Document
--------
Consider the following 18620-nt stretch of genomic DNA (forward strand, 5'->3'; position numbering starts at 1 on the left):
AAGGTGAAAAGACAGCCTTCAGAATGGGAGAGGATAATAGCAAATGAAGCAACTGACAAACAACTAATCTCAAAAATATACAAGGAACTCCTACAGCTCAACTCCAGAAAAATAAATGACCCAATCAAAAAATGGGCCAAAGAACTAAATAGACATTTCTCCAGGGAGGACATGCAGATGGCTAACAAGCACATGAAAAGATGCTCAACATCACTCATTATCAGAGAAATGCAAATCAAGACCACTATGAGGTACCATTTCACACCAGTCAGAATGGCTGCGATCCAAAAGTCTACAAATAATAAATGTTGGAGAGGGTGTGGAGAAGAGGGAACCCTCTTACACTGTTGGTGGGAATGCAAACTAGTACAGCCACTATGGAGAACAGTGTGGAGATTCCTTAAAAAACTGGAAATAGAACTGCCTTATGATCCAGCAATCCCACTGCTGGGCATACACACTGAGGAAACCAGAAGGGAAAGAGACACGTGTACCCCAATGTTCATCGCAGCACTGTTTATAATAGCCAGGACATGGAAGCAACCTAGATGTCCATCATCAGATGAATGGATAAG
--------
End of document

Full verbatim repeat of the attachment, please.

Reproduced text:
Consider the following 18620-nt stretch of genomic DNA (forward strand, 5'->3'; position numbering starts at 1 on the left):
AAGGTGAAAAGACAGCCTTCAGAATGGGAGAGGATAATAGCAAATGAAGCAACTGACAAACAACTAATCTCAAAAATATACAAGGAACTCCTACAGCTCAACTCCAGAAAAATAAATGACCCAATCAAAAAATGGGCCAAAGAACTAAATAGACATTTCTCCAGGGAGGACATGCAGATGGCTAACAAGCACATGAAAAGATGCTCAACATCACTCATTATCAGAGAAATGCAAATCAAGACCACTATGAGGTACCATTTCACACCAGTCAGAATGGCTGCGATCCAAAAGTCTACAAATAATAAATGTTGGAGAGGGTGTGGAGAAGAGGGAACCCTCTTACACTGTTGGTGGGAATGCAAACTAGTACAGCCACTATGGAGAACAGTGTGGAGATTCCTTAAAAAACTGGAAATAGAACTGCCTTATGATCCAGCAATCCCACTGCTGGGCATACACACTGAGGAAACCAGAAGGGAAAGAGACACGTGTACCCCAATGTTCATCGCAGCACTGTTTATAATAGCCAGGACATGGAAGCAACCTAGATGTCCATCATCAGATGAATGGATAAG